Preschooler Milestones

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Between the ages of 3 - 5, development is significant as little ones grow in leaps and bounds and are almost always ready for fun.

There are lots of fun developmental milestones you can watch for are your little one transitions into his preschool years, says Ari Brown, M.D. author of Toddler 411 (Windsor Peak, 2015)Toddlers begin discovering their senses of humors and work hard to put together those unique sentences that little ones are famous for. Climbing, running and pedaling will have you chasing after your preschooler a lot — stay positive! The world is a preschooler’s oyster, and it all works great when YOU can enjoy it with him.

Here are some of the developmental milestones in preschoolers to look for at ages 3, 4 and 5 years in Social/Emotional, Language/Communication, Cognitive and Movement/Physical Development areas:

3-YEAR-OLDS

Social/Emotional:

• Copies adults and friends
• Takes turns in games
• Shows a wide range of emotions
• May get upset with major changes in routine

Language/Communication:

• Can name most familiar things
• Names a friend
• Follows instructions with two or three steps
• Carries on a conversation using two to three sentences
• Talks well enough for strangers to understand most of the time

Cognitive:

• Can work toys with buttons, levers and moving parts
• Plays make-believe with dolls, animals and people
• Copies a circle with a pencil or crayon
• Turns book pages one at a time
• Builds tower of more than six blocks

Movement/Physical Development:

• Climbs well
• Runs easily
• Pedals a tricycle
• Walk up and down stairs, one foot on each step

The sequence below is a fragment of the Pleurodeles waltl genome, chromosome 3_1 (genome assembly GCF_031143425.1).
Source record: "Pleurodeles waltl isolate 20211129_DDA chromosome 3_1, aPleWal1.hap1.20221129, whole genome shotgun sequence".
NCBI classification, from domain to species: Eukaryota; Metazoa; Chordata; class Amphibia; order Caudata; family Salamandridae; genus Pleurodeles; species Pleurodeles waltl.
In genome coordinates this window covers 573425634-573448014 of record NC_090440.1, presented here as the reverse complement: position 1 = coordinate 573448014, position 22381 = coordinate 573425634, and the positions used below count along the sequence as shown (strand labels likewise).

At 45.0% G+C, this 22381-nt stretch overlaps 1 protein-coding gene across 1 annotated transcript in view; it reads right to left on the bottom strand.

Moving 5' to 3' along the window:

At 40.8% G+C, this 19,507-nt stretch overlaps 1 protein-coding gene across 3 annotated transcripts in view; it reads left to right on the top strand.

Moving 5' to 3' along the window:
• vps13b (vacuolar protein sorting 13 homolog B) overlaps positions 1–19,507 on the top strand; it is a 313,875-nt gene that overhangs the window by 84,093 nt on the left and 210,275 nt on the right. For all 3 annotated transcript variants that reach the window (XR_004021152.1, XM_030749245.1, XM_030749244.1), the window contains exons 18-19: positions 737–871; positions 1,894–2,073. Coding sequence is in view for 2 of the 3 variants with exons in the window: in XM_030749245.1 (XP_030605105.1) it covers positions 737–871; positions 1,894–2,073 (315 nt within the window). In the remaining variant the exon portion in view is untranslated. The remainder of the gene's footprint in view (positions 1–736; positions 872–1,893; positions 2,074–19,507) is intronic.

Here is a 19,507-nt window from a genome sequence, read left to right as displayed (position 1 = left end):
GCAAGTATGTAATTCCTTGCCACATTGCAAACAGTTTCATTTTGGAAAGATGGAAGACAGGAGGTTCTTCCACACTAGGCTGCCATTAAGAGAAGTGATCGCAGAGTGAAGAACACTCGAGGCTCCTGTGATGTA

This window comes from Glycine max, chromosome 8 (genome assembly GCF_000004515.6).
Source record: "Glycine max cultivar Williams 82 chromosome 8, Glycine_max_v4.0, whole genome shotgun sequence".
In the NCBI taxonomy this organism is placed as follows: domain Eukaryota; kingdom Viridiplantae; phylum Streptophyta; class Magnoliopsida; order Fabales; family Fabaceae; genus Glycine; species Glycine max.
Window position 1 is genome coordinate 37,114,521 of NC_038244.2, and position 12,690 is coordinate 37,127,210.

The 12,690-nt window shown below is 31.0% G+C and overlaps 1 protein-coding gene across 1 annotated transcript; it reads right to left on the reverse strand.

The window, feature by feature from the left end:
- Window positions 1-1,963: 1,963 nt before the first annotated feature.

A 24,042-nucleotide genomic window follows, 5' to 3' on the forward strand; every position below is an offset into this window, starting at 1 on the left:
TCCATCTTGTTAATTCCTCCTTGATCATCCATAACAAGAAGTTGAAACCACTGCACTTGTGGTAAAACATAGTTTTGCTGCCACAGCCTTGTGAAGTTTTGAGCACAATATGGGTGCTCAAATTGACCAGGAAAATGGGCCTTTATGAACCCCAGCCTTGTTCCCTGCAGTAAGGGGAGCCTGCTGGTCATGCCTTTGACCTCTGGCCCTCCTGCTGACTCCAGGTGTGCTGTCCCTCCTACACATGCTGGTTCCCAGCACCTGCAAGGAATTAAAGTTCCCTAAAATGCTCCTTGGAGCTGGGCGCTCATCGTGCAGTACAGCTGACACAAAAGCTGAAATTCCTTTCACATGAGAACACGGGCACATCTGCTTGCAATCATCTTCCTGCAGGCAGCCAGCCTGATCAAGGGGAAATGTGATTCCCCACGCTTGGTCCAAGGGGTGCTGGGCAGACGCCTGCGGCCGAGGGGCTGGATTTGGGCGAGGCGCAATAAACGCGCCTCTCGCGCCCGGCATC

4-YEAR-OLDS

Social/Emotional:

• Enjoys doing new things
• Would rather play with other children than alone
• Cooperates with other children
• Plays “Mom” and “Dad”
• Often can’t tell what’s real and what’s make-believe

Language/Communication:

• Can say first and last name
• Tells stories
• Knows a few basic rules of grammar like correctly using “he” and “she”
• Sings a song or says a poem from memory (like “Itsy Bitsy Spider”)

Cognitive:

• Names some colors and numbers
• Understands the idea of counting
• Remembers parts of a story
• Uses scissors
• Plays board or card games
• Tells you what he thinks will happen next in a book
• Draws a person with two to four body parts

Movement/Physical Development:

• Hops and stands on one foot up to two seconds
• Catches a bouncing ball most of the time
• Pours, cuts with supervision and mashes own food

5-YEAR-OLDS

Social/Emotional:

• Wants to please friends
• Wants to be like friends
• Likes to sing, dance and act
• Can tell what’s real and what’s make-believe
• Shows concern and sympathy for others
• Shows more independence
• Is aware of gender
• More likely to agree with rules

Language/Communication:

• Speaks very clearly
• Tells a simple story using full sentences
• Uses future tense
• Says name and address

Cognitive:

• Counts 10 or more things
• Can print some letters or numbers
• Copies geometric shapes
• Knows about things used every day like money and food

Movement/Physical Development:

• Uses a fork and spoon and sometimes a table knife
• Can use the toilet on his own
• Swings and climbs
• Stands on one foot for 10 seconds or longer
• Hops — may be able to skip
• Can do a somersault

Keep in mind that some children develop slower and some develop faster than others. If you have concerns about the standard developmental milestones in your preschoolers, contact your child’s pediatrician.

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